When it came to following up your debut album, were there things that you had in mind that you wanted to work on?

    When I released my first album, even by the time I finished it, I had learned so much while making it that I already felt like I could write, record, and produce in a way that I was happier with than what my album was. I was very nervous releasing it because I just felt like I could do better than that. I’m very happy with how it sounds because it’s where I was at when I made it, but I feel like I was really ready to make something else and apply everything that I learned about producing and recording music to this EP. And I wanted to write about things in this different way; I feel like a lot of the songs were very bleak, and they ended on a very pessimistic tone – that I do still enjoy writing about, because I love just bleak, depressing songs sometimes [laughs] – but I feel like it was more reflective of where I am now to write about the other side of the hopelessness.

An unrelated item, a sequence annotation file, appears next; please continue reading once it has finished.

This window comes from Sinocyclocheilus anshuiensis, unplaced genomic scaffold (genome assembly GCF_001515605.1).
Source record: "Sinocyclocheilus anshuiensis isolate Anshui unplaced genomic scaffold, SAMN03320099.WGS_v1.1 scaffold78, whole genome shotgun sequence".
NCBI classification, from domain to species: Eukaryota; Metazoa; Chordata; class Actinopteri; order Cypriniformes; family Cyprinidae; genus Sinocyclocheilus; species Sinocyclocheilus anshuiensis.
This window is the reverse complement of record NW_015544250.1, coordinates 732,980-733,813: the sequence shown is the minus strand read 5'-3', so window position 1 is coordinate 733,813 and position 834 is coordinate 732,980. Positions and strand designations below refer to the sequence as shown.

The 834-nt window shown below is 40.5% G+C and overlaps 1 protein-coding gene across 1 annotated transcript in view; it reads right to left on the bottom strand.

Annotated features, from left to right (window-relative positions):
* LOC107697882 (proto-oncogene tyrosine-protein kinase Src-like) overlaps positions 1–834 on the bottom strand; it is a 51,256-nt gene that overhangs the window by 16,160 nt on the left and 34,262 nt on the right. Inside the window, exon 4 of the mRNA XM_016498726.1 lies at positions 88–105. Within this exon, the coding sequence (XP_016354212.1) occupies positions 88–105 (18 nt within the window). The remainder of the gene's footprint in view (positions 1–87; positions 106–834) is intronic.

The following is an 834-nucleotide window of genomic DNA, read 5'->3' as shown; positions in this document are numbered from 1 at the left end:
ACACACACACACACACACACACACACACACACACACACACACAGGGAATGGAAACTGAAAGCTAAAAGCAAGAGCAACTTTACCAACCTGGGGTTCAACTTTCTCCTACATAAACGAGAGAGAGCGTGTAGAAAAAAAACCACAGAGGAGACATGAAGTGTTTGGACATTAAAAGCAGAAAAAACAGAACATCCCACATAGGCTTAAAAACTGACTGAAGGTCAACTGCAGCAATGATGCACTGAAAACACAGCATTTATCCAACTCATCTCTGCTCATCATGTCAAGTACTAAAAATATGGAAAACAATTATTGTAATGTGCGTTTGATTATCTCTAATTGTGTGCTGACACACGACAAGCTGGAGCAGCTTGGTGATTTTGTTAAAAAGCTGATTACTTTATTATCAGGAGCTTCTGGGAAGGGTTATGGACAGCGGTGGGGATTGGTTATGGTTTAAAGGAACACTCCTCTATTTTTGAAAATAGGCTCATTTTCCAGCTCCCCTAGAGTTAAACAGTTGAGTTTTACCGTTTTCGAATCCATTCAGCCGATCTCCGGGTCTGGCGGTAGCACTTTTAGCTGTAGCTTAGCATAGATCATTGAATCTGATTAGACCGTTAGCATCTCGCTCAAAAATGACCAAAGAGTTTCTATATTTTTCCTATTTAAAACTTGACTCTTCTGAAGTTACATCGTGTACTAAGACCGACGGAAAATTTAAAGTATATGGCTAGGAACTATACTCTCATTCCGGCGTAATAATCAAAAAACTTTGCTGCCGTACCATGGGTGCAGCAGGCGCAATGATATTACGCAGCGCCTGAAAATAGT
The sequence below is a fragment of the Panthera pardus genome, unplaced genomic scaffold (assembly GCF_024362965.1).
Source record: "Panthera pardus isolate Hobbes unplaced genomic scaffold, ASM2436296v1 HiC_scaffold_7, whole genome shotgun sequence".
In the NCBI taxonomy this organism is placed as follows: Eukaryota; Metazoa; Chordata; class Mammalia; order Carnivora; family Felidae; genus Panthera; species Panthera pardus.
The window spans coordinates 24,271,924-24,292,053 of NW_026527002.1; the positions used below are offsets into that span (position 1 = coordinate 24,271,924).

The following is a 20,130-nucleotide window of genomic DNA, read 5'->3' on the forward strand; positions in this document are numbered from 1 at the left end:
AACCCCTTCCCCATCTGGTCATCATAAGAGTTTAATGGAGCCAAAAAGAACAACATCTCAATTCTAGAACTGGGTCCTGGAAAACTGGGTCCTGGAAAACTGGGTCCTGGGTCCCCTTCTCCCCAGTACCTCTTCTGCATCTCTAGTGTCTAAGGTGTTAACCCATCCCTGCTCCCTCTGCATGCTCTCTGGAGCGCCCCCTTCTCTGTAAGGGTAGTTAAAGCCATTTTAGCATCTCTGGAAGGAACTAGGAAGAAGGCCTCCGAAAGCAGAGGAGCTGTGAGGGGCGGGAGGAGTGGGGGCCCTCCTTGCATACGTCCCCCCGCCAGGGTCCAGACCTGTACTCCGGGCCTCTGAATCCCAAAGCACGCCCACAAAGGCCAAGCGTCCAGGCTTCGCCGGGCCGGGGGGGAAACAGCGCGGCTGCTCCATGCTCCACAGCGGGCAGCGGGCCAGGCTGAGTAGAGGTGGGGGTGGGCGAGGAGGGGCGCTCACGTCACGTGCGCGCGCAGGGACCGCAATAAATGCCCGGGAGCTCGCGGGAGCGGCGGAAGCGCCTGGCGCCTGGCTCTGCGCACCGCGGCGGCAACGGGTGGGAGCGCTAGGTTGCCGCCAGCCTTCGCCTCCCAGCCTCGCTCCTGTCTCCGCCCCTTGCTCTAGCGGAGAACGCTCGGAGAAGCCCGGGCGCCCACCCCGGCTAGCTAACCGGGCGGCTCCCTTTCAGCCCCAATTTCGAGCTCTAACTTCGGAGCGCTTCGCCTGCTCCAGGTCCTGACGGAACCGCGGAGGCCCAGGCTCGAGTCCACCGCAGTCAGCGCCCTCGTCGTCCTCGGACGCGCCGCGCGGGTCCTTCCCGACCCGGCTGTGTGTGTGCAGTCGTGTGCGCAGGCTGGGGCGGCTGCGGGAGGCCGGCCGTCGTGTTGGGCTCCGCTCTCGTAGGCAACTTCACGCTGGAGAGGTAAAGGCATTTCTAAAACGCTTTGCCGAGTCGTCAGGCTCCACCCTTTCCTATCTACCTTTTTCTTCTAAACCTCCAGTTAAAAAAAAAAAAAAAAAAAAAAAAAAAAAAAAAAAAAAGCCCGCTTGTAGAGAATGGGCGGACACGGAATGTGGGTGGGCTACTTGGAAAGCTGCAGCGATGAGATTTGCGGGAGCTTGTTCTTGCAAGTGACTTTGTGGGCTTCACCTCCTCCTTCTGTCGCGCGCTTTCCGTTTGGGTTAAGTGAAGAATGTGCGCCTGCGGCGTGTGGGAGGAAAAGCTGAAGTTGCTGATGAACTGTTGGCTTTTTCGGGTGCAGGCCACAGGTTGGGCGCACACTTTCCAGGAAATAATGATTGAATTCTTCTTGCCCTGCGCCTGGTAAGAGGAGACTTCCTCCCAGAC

You really draw out the first and last songs, ‘Older’ and ‘I Can and I Will’. Both songs need that space, but their approaches are quite different. The first is moving through time with what seems like a whole cast of characters, while the closer zeroes in on just you and your thoughts in a way that’s very direct. Did you have a sense, especially when you started ‘I Can and I Will’, of the place it would reach emotionally?